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right arm tension

(41 posts)
  1. Matt
    Member

    whenever i practice or am picking, i generally find that my right arm tenses up a little bit; not so much to make it impossible to play, but enough to notice that i relax after practice. even at slower tempos, i find i am slightly tense.
    the reason this concerns me is that 'shredders' (who have phenomenal technique) seem to advise being completely relaxed, and i, for some reason, feel like i should be technically perfect.
    my question is if i should slow down to a ridiculous tempo and relearn my technique, or i should (by other means) correct this problem or ignore it. thanks for any insight.

  2. david6strings
    Member

    matt welcome to "the club". i have exactly the same problem. it will make you a contracture. i think is a problem that begins in the body, how you rest on the chair and belive it or not in the guitar body shape too. try to study a week with a stratocaster and then tell us. my advice, begin every day with a strumming patern and a melodic cross string patern both at ridiculous tempo, total time, lets say 30 min, then play normally. these 30 min focus strictly in relax neck shoulder and forearm and write the tempo. i think you can relearn all in 3 months if you do this 7 days a week.
    good luck i understand you, this problem made me to stop playing a year

  3. You could tryin learing how to pick from the wrist. Basically the arm does has no reason to be tense if you are using the wrist. I practiced this playing picking tremelo on a single string, concentrating on the wrist movement and relaxation of the arm. YOu will realize that as your tremello picking gets more consistent and smooth, it feels natural for the arm to be relaxed. Watch JOe's picking wrist at 3minutes!!! that's all wrist, not much arm.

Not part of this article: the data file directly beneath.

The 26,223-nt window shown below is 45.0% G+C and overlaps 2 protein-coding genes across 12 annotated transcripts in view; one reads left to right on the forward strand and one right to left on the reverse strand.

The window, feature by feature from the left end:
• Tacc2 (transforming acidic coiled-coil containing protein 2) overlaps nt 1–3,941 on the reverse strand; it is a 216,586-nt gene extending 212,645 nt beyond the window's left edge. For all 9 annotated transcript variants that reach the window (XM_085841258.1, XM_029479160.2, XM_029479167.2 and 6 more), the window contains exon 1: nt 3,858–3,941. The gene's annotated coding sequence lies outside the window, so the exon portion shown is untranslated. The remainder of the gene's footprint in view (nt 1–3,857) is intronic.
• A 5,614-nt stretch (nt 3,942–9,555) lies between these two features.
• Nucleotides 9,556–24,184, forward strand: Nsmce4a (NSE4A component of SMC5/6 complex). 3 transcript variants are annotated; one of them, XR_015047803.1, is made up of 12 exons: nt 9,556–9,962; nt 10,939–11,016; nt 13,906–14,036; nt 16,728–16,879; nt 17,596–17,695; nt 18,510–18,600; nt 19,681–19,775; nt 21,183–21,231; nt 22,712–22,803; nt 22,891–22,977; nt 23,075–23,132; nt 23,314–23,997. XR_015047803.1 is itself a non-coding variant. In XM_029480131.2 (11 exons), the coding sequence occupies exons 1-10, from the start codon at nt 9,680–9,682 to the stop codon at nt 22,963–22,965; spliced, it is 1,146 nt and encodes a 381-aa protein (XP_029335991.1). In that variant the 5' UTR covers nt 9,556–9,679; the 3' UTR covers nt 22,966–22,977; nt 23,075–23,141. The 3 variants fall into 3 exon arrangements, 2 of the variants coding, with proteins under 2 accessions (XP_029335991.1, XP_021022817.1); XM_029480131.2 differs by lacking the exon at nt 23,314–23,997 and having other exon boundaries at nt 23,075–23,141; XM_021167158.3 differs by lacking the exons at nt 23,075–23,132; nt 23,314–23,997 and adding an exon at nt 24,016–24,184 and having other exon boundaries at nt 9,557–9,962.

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  4. Matt
    Member

    @jason i do firmly use wrist for picking. I believe the upper-arm tension is caused by a requisite for smaller motion from the wrist that should come naturally.
    I will be taking a little under a week off (gonna be in NYC!), so hopefully when i get back home i will have a nice clean slate to experience the guitar. I do practice with pretty lousy posture.

  5. JorgeRubiales
    Member

    What do you mean by lousy posture?

    I recommend you to do an exercise called "speed bursts", it's widely used in classical guitar and can help you with your right hand.

    Put a metronome slow enough so you can play 8th notes effortlesly. Then play this:

    8= 8th note
    16 = 16th note
    Time signature = 4/4

    88 88 88 88 | 88 88 88 88 | 88 88 88 88 | 88 88 88 16161616 :|
    |: 88 88 88 88 | 88 88 88 88 | 88 88 88 88 | 88 88 16161616 16161616 :|
    |: 88 88 88 88 | 88 88 88 88 | 88 88 88 88 | 88 16161616 16161616 16161616 :|

    Etc. You get the idea. The thing is that you gradually increase the lenght of the 16th section, so when you finish the exercise you'll be playing 4 bars of 16 notes. Then you can put the metronome a notch up and start again.

    This should be done with a special focus on relaxing!

    Hope it helps Matt!

    EDIT: Thanks cdub for noticing the typo ;)

  6. Matt
    Member